Oktoberfest 2015

Today it’s over! It’s the last day of Munich’s Octoberfest, the biggest beer festival in the world and the most traditional one. Not that I’m so glad that it’s over as it must sound here. It’s been kind of non-existant for me this year though. It took me more than one week to get my dirndl dress back from my parents’ house. Yet I didn’t use it and didn’t feel like getting myself into that crowd. Is it too German for me now? Is it a sign that I’m still not “there” yet even though it’s been more than 5 months now that I’m back?

I know how wearing that dirndl can be fun, yes. Going to Octoberfest is only real fun when you wear the traditional folklorist “costumes”. In the beginning it feels like disguising yourself for carnival if you’re not from Munich. But once you’re used to it, you can’t go without it!

my then new Dirndl

But it’s also a hassle. It’s very tight and you need extra jackets to fight the cold. So carrying around a lot of stuff, not being sober (of course!) is annoying. Not to mention being confronted with penetrant drunken men all the time…

If it’s one organized afternoon or evening, when there’s a booked table in a safe area in the beer tent, with a group of familiar friends, it’s a different story, of course. Nevertheless, it seems that it’s not only me with an indifferent attitude towards Oktoberfest this year. My friends, weren’t in such a “Wiesn”-mood, either. (Locals call the Oktoberfest also “Wiesn”).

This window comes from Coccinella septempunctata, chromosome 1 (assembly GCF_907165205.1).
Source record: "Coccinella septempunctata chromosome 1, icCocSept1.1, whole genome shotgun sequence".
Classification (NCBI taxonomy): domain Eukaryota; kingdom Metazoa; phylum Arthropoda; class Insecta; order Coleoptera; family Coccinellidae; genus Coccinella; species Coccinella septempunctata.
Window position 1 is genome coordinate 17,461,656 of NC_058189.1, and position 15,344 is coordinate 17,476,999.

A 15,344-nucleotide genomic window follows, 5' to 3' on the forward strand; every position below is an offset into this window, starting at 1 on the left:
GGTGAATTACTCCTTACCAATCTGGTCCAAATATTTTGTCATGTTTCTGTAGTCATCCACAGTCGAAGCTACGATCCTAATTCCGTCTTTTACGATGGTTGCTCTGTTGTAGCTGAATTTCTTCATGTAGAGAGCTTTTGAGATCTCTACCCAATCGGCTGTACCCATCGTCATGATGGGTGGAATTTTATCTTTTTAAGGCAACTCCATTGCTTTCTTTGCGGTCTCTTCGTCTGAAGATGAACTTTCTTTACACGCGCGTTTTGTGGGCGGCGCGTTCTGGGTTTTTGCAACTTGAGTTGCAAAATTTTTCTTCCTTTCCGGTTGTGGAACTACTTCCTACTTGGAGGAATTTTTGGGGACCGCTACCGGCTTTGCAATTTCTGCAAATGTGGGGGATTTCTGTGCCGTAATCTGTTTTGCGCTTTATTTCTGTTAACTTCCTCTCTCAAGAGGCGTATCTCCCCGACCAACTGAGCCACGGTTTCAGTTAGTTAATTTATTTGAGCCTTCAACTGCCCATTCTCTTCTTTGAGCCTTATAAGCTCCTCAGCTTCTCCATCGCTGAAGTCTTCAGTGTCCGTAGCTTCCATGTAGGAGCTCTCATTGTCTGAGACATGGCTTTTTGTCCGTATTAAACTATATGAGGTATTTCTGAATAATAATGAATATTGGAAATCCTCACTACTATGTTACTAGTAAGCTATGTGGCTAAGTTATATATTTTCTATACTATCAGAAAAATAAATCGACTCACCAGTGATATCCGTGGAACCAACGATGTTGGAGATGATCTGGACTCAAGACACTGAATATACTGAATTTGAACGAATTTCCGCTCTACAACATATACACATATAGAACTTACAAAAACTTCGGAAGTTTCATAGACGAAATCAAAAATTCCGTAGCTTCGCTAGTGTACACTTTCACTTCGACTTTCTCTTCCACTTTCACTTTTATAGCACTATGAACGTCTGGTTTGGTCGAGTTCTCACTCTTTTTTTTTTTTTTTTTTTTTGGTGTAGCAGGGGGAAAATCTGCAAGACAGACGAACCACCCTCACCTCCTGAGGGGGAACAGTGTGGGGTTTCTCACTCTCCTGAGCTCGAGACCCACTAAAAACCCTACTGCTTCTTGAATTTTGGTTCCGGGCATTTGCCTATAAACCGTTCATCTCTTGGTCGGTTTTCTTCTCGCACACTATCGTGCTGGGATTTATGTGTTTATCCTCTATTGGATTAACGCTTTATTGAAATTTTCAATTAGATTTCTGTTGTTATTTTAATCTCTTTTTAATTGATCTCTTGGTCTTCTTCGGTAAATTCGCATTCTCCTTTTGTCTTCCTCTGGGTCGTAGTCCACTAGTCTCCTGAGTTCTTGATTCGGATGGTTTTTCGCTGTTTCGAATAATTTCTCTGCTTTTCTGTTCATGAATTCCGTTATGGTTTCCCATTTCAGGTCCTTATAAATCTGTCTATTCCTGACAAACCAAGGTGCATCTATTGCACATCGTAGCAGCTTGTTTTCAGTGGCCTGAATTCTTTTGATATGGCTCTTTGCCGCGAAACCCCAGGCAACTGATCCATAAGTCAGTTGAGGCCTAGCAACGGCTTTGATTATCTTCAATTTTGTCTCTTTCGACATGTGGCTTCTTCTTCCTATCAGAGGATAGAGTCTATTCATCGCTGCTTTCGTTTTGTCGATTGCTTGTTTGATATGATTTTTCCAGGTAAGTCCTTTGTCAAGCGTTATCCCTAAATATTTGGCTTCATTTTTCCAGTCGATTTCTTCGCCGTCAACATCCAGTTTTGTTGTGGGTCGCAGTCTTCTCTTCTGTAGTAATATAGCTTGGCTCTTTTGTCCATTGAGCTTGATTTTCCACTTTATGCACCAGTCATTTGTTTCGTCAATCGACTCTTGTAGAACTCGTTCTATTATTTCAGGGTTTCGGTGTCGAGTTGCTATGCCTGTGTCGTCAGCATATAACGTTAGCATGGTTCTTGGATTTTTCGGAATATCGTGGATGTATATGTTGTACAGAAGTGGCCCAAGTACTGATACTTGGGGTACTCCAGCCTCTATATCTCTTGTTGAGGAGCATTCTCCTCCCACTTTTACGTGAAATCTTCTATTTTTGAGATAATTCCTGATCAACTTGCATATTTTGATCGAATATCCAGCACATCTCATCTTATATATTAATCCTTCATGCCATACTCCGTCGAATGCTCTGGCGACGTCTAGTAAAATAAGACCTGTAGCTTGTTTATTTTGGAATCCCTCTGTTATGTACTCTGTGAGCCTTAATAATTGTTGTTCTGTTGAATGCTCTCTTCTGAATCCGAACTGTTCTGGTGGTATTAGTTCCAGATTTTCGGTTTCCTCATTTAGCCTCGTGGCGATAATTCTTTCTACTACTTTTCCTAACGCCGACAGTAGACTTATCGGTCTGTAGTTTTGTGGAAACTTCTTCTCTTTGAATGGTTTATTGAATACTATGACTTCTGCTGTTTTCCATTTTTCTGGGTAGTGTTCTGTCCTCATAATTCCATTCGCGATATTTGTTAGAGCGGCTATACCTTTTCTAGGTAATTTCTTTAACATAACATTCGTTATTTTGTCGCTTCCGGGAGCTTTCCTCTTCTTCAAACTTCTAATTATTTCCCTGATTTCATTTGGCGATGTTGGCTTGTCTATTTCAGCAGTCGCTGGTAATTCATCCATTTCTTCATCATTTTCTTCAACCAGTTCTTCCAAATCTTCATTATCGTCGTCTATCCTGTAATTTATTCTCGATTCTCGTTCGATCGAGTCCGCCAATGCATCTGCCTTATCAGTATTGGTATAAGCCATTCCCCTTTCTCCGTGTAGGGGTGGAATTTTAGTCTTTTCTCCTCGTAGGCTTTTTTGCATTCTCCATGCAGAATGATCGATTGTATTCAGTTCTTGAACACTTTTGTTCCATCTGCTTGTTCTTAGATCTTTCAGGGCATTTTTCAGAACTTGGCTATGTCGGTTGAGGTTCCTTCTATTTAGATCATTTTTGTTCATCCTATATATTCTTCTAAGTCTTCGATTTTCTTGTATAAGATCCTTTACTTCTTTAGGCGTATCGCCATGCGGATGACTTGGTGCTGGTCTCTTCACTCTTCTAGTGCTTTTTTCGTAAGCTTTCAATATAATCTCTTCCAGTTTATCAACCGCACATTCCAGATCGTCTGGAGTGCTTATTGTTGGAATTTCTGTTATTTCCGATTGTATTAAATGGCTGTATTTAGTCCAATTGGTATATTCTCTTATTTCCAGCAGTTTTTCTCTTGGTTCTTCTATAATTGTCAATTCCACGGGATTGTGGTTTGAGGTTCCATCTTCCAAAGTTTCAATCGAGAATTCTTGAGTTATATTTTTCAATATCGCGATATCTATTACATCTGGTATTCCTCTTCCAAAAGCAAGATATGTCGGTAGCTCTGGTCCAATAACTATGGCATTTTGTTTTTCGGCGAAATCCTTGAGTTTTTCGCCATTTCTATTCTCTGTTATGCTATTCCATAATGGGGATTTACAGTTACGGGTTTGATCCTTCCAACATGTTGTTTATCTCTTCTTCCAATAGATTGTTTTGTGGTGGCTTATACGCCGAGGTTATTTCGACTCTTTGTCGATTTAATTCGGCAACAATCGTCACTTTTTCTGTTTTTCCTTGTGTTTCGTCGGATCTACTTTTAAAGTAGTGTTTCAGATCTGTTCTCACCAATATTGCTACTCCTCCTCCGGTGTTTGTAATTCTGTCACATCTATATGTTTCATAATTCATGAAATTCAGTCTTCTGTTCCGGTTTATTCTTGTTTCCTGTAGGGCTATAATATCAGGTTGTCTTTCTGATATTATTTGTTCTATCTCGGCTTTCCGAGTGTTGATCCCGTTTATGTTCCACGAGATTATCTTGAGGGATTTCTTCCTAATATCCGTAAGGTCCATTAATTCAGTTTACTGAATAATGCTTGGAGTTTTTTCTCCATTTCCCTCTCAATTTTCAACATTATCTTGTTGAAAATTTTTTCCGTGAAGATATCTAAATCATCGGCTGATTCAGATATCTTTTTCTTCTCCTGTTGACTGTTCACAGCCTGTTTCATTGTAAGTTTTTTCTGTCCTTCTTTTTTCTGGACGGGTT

So it turns out there’s just one funny thing of this year’s event that I can tell. I had left my apartment for some foreign guests a few times who wanted to visit Munich and the biggest beer event of the world. One of them, a very cute asian woman, texted me during the day asking me whether all the locals didn’t have to work during Wiesn because she sees so many of them during the day.
This question is so funny for a local and understandable at the same time coming from a foreigner who is not familar with Munich’s history and this city’s everyday lifestyle. My reply explained that not every person she sees wearing folklorist clothes is necessarily a “local” – there are many people from other parts of Germany visiting Octoberfest and getting the clothes for the festival-weekend only. But in fact there are many traditional locals who take days, or even weeks, off to be able to attend this festival every day (they can) for the two weeks that it’s happening.
Crazy, isn’t it?!

Well, now it’s over. Despite of that there is one thing I saw that one could apply the entire year. The so-called “Wiesn-shuttle” had the saying “Don’t drink and walk” on it…

Don’t drink and WALK!!

So: Have a good hangover and don’t drink and walk, ever!!!

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